Are the fumes from 3D printers hazardous to our health and to the environment? Los Angeles-based Clean Strands has launched a Kickstarter campaign to raise funding for emissions testing and certification of plastic filament used in 3D printing.
Just as ink jet cartridges provide the toner for printers, 3D printing filament is what goes into a 3D printer in order to print out objects. Most filament is either PLA or ABS plastic, which emits fumes when heated, often above 428F, inside a 3D printer. Very little research has been done on air quality in businesses, homes and schools where 3D printing takes place. And, while a few industrial certifications exist (ROHS and REACH), there are currently no certifications that specifically address consumer use of plastic 3D printing filament.
To find out which chemicals are being emitted into the air, and in what concentrations, Clean Strands plans to work with the Built Environment Research Group (BERG) at Illinois Institute of Technology; BERG is the only research lab that has published an extensive study on indoor air quality and 3D printing. Under the direction of BERG’s founder, Brent Stephens, testing will include the UFPs (ultra-fine particles) and TVOCs (total volatile organic compounds) of approximately 10-20 PLA and ABS filaments when used in a 3D printer at varying degrees of temperature.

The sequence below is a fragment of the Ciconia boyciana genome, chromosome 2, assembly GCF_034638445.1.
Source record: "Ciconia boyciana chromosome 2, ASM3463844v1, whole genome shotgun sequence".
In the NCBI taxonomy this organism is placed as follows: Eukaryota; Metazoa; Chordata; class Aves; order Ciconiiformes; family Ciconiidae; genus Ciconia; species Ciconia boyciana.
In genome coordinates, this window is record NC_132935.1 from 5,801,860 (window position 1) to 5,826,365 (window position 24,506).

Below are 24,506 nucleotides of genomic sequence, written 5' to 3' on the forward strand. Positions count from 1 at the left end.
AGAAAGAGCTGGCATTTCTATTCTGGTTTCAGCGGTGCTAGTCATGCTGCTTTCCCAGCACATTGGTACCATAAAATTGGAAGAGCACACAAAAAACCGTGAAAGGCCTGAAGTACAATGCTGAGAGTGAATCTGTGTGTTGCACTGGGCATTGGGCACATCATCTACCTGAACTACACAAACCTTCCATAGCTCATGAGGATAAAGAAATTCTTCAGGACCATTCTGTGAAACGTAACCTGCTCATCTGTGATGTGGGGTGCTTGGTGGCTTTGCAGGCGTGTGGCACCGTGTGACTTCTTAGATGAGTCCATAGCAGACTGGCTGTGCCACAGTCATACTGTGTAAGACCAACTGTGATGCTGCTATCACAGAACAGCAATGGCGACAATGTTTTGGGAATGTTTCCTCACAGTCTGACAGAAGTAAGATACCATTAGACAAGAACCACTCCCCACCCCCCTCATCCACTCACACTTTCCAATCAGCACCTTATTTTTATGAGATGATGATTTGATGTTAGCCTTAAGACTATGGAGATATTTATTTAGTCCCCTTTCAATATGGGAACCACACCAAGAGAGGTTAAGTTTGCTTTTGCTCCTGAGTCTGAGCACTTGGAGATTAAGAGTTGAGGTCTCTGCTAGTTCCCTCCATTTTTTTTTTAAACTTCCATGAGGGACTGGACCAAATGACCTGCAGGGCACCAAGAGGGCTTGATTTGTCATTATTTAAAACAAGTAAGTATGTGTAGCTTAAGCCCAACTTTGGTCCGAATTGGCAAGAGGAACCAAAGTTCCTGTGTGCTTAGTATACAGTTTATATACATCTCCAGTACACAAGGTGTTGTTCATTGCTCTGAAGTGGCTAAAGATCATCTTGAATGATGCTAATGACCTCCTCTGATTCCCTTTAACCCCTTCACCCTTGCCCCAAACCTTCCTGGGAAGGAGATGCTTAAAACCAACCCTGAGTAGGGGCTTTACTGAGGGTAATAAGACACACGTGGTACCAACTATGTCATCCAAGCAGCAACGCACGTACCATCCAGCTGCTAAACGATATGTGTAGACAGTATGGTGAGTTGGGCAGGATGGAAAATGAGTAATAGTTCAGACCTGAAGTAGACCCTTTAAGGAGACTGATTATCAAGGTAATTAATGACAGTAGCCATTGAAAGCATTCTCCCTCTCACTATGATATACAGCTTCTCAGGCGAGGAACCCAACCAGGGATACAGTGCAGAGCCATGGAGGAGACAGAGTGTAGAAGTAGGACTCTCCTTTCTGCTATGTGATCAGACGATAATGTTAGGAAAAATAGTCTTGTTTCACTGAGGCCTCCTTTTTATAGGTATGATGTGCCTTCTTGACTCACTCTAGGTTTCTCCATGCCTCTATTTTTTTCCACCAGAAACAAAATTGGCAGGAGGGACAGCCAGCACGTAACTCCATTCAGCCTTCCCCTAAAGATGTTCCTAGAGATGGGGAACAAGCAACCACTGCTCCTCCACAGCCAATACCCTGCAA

To set standards for safe indoor air quality when 3D printing with plastic filament, Clean Strands has partnered with Ramboll ENVIRON, a global environmental consultancy, specializing in air emissions. The team at Ramboll ENVIRON, led by Principal Joseph Hower, PE, DEE, will help Clean Strands evaluate which chemicals, in addition to which concentrations of those chemicals, could be hazardous to our health and to the environment. Clean Strands will combine this research with data from the lab to form the Clean Strands Seal of Approval.
“With the anticipated success of our Kickstarter campaign, testing and certification will begin in September, and all of our results made public by the end of the year,” said Clean Strands Founder, Rachel Spieczny. “We’ll encourage manufacturers to display the Clean Strands Seal of Approval on qualifying boxes of filament, with our overall goal for this project to raise awareness, encourage further research, and promote dialogue about 3D printing and consumer safety.”
To donate to the Clean Strands Kickstarter project, click here.